Mold your Character; Upstairs Bathroom Remodel; Part 7

Easy way to DIY taller baseboards, using your existing trim - as little as 20 cents per foot @Remodelaholic

I don’t know if you have this same problem, but our house is full of dinky, tiny base board moldings that are hardly an inch taller than the carpet.  Do you know what I mean?   Here is a picture, complete with dust and junk.

I mean I guess it is nice that I have base moldings at all, it is just a bummer that I can’t see them from way up here!  I know I’m tall, but didn’t realize I was that tall.  I do have good eyesight… so, I should be able to see the things…

Well, the bathroom was no exception, it too had the dinky, tiny, can’t even see ’em base moldings and we just didn’t want to fork out the cash $1.50-2.00 a linear foot for new meatier moldings.  Besides, I just knew that when I got used to seeing real base moldings in there, I would want to do it everywhere, and my bank account was getting weak in the knees just thinking about that!

Enter a cheap solution!!! DING! DING! DING!  My aha moment, “What if we gave our moldings a little lift, like high heels for base moldings?”  And the best news, I am about to tell you how…

How to raise up your base moldings

1. Remove all offensively small moldings, and tell them that they need to shape up!  But remove them carefully, as you will be reusing these.  If they have been caulked to the wall and or floor, cut the caulk with a box cutter. Then get your crowbar behind the molding and slowly pry it off the wall.

2. Clean them up.  With a small chisel or 1 1/2″- putty knife, remove any caulk.  Lightly sand the moldings, and wash them off, so that they are not gunky and yucky.  Make sure they are completely dry before moving to step 3

3. This is where some tools may be required.  This can be done in two ways, I am sorry to say, but the more tools you have the cheaper this is.  I will explain the basic tools first.

Purchase a 1/2″ x 2 1/2″ or wider MDF board in the length you need to span the room.
(it is the plain square pre-primed boards, Home Depot has them for $3.82 for an 8′ ft long board here)
a hand saw
miter box
wood glue
clamps (optional)
nails and hammer
(move to step 4.)

Purchase a 1/2″ x 6 ” MDF pre primed board ( in a little more than half the linear feet you need)
Table saw
Miter saw
Wood glue
Clamps (optional)
Nail gun
**the difference with the advanced is that you will rip the 6″ molding in half, so that there are 2 -3″ wide pieces.  Or, if you have a lot to do buy a 4′ x 8′ x 1/2″ sheet MDF and cut it into 3″ + strips, the if you can route a round top edge (to look like mdf below, this step can sanded down by hand)  if using a 4′ x 8′ sheet, the great part is this can be as cheap as .20 cents a linear foot.

4.  Now, once you both have your long strips of MDF and your molding, you are going to glue them together, with the little molding on top, see image below:

See how the MDf is below the old existing molding.  You can see the difference in wood grain.  When you glue these you can either hold them for a minute or two and lay on a flat surface or you can clamp them.  Keep in mind that you are going to be nailing these in place, and may have to caulk the seam.  In all actuality if it is easier you could install each piece one at a time to the wall, and just put a little glue in the seam when installing.  Caulk the crack if necessary once it is installed.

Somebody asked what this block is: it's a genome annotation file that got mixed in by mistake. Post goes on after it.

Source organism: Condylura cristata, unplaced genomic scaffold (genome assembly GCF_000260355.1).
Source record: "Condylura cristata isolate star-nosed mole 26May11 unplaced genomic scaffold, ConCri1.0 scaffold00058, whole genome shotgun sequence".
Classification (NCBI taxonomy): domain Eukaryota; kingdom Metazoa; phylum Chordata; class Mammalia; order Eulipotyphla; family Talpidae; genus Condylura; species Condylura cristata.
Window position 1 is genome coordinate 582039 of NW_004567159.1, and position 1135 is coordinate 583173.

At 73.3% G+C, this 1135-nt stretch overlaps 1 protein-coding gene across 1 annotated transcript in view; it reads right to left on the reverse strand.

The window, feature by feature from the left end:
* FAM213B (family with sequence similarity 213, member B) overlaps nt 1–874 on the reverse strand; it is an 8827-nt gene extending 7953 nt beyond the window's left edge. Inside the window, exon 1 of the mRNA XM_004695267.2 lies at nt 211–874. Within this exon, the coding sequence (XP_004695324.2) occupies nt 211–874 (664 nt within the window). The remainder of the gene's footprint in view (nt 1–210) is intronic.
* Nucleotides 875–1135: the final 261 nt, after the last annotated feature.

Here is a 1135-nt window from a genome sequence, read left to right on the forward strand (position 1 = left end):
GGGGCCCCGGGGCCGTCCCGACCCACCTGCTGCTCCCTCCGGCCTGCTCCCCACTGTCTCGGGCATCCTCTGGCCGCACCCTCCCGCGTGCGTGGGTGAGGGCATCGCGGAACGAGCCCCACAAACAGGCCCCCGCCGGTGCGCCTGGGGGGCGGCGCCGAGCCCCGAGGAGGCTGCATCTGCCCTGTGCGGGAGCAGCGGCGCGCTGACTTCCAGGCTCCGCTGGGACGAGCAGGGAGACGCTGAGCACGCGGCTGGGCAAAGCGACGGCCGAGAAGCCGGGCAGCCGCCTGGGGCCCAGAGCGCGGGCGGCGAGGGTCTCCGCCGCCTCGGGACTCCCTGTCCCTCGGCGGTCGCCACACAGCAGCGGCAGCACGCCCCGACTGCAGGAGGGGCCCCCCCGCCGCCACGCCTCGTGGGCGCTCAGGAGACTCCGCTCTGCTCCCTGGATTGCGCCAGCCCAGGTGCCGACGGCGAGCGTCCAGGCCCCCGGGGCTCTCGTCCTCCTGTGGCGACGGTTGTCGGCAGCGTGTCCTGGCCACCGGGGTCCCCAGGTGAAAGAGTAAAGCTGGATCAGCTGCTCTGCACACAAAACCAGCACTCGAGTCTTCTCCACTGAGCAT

5. Once the glue is dry, I paint it.  I find it so much easier to paint moldings before installing, in the garage where I can drip to my heart’s content and not have to worry about getting paint on my new tile.  (I patch and spot paint after installed)
6. Lastly, all you need to do is miter your corners when reinstalling. If you need a full tutorial on installing them, let me know, and we will do that in the next bathroom.  Here you can see it being reinstalled. Just a few quick nails with the nail gun, or a hammer and nail.  When it is in, you need to caulk lightly the top to the wall and smooth this out, then paint the top.  I have found that if you don’t paint the caulk bead or seam, it gets really dusty and is harder to clean off.
Here is the finished product:
Is this a useful idea?  Let me know.
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Cassity Kmetzsch started Remodelaholic after graduating from Utah State University with a degree in Interior Design. Remodelaholic is the place to share her love for knocking out walls, and building everything back up again to not only add function but beauty to her home. Together with her husband Justin, they have remodeled 6 homes and are working on a seventh. She is a mother of four amazing girls. Making a house a home is her favorite hobby.

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  1. Wayyy too difficult. Removing MDF moldings (which are in a lot of homes) without breaking them is near impossible. A CHEAPER and much faster way is to get a 2×4 block and put it on top of existing baseboard. Mark a line. Repeat on far side. Snap a chalk line. Buy some ornamental or trim molding. 4.00 per 8′. Paint it the same color as the existing base molding. Fasten to wall on the chalk line with finish nails. Simply use the same paint you just used on the molding and paint the wall between the existing molding and the new molding. It will all look like one solid piece for a fraction of the time!